By Maria-Pia Negro Chin
On the second official day, the diocesan pilgrims attended a catechesis by Bishop Nicholas DiMarzio.
They gathered at St. Joseph Church, Krakow, on July 27 to hear his talk about mercy.
After a warm reception from his young flock, the bishop talked about how the other sign of the coin of love is mercy.
“The world needs God’s mercy in so many different ways that each of us can be a minister of mercy to the world,” Bishop DiMarzio said.
He added that all those who want to serve Christ can be “apostles of mercy.”
Some of the young people from the diocese gave their testimonies about what mercy means to them.
Andrea Hernandez, from Presentation B.V.M. Church, Jamaica, shared how for a long time she struggled with a sin and ended up avoiding confession because she felt too ashamed to ask for forgiveness.
She found how through the sacrament of reconciliation one can, in fact, feel God’s love.
“When you feel free, that is God’s mercy,” he said. “He still loves you, He would not be ashamed of you. So, don’t be discouraged.”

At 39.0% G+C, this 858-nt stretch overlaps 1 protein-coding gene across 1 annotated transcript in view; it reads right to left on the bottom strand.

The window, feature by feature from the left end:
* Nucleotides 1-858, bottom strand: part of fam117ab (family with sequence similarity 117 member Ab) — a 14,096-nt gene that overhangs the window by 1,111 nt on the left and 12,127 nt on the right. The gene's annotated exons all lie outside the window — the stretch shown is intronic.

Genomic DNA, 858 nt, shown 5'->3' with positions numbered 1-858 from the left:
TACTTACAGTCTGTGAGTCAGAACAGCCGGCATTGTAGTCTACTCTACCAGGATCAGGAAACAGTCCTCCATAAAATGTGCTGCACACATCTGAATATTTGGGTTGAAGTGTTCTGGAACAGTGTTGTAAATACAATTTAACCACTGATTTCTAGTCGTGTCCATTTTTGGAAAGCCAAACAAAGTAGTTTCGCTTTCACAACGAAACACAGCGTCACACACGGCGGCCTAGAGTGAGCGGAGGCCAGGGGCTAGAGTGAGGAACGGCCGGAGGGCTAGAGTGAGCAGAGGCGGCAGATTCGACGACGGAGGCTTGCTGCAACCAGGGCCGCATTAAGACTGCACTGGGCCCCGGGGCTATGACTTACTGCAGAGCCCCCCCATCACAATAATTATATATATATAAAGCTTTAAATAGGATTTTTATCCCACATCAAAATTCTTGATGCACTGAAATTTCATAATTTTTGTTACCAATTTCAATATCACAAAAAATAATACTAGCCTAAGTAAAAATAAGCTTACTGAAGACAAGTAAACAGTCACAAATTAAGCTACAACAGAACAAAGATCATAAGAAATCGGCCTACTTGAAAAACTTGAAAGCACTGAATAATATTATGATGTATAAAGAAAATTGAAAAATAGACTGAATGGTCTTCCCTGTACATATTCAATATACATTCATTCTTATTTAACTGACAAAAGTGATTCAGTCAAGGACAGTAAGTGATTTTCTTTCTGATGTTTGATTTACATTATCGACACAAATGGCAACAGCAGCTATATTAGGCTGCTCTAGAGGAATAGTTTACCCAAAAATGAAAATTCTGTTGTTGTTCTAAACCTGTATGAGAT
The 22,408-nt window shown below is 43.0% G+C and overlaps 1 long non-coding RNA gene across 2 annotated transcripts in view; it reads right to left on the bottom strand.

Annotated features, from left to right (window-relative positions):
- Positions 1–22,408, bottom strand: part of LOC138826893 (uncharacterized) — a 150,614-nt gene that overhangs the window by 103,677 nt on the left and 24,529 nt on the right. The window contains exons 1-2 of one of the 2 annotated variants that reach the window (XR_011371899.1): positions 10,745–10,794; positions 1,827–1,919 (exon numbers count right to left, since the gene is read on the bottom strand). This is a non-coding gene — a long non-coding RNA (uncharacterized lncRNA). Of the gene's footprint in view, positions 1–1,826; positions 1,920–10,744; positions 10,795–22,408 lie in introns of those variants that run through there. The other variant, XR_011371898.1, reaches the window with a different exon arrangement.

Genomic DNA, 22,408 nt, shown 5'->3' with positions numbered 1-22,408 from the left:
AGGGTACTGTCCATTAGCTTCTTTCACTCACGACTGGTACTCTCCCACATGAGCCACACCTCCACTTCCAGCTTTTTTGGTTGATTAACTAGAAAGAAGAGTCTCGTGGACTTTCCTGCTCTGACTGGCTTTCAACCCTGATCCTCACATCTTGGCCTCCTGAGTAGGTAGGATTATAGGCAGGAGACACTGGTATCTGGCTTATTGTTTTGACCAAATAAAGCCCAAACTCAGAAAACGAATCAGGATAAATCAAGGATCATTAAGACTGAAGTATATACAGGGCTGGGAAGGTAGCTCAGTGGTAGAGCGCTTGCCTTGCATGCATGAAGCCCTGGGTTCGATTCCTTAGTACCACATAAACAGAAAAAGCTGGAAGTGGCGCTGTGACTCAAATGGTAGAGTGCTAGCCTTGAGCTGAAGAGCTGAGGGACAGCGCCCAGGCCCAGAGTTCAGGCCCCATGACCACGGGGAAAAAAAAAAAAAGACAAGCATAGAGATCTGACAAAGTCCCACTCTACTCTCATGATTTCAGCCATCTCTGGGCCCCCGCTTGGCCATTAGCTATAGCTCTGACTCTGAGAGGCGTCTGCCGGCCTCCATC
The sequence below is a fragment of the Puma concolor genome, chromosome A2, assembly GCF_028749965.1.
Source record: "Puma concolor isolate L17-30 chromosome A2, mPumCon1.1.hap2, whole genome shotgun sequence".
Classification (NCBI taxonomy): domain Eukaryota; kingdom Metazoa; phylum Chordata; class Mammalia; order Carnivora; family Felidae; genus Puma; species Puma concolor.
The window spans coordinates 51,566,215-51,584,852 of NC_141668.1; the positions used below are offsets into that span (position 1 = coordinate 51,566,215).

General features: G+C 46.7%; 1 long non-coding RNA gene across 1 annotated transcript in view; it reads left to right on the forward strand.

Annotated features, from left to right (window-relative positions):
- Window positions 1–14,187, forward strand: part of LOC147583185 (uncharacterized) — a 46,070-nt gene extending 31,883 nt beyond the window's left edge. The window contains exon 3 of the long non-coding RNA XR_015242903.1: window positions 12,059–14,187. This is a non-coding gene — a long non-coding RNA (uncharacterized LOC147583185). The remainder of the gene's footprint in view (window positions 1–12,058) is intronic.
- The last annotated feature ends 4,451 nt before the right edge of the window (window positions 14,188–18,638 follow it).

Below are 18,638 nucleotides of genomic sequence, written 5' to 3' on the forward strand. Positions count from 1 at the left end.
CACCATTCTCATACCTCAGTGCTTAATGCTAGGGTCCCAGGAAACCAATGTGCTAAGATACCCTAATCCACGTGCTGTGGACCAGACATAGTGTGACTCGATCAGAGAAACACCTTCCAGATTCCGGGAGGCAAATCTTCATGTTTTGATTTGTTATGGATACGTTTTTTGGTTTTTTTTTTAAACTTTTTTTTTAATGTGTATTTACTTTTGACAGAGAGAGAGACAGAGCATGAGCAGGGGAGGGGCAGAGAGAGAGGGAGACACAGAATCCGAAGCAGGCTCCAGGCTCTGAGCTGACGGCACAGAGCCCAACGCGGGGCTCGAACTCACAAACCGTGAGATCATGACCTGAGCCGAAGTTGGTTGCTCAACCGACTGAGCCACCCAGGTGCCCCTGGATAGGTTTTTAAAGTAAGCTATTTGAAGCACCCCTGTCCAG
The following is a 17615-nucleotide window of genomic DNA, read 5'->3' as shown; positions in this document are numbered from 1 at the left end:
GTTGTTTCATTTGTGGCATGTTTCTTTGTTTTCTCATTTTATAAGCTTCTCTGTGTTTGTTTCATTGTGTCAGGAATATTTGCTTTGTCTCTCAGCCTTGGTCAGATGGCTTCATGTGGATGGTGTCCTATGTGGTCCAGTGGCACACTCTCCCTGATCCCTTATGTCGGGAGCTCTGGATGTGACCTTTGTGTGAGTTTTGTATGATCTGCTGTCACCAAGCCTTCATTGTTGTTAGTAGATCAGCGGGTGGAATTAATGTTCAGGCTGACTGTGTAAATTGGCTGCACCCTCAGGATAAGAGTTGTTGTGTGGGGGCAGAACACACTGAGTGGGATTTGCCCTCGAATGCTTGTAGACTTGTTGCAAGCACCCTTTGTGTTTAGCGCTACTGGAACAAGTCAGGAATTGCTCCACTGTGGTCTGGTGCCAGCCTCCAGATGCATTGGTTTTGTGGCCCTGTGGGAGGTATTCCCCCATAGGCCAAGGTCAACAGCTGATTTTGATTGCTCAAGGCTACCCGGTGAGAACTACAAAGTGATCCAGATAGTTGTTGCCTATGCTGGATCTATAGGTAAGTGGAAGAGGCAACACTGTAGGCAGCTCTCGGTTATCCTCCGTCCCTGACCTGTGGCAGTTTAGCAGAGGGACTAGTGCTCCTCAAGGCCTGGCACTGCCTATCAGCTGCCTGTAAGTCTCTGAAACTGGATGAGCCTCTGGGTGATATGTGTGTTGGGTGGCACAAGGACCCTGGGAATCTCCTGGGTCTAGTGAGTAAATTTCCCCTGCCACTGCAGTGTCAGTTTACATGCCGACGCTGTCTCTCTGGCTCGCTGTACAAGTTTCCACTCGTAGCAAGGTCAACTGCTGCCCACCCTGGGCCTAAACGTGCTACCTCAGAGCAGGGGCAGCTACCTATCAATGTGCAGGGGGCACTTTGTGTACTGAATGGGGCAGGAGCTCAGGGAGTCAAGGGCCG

Two pilgrims from St. Bartholomew Church, East Elmhurst, talked about service and mercy. Bremy Alburqueque, 20, spoke of a World Youth Day retreat to Philadelphia that was filled with service opportunities.
“Imagine how much light we can each bring into the world if everyone of us would come together to help our neighbors,” he said.
Fellow parishioner, Louise Lingat, 22, also shared her experience during her year of service. After college, she devoted herself to working with students with special needs.
Lingat describes her service experience as “merciful” and something that transformed her heart at a time she was feeling disconnected from her faith.
At the suggestion of her spiritual director, she is more involved in service activities. She said mercy, compassion and service are “parts of being a Christian.”
Franco Pallante, 16, from Blessed Trinity, Breezy Point, said, “It was interesting to hear kids close to my age speaking about personal experiences,” he said.
Claire-Iphanise Michel, from Our Lady Help of Christians, Midwood, said that she also was able to connect with the talk about “the fear of confession but also the reward of confession.”
“I always feel better after I go (confess) but I always feel scared to go,” she said. “It was great to hear about the meaning of mercy that comes along with confession.”
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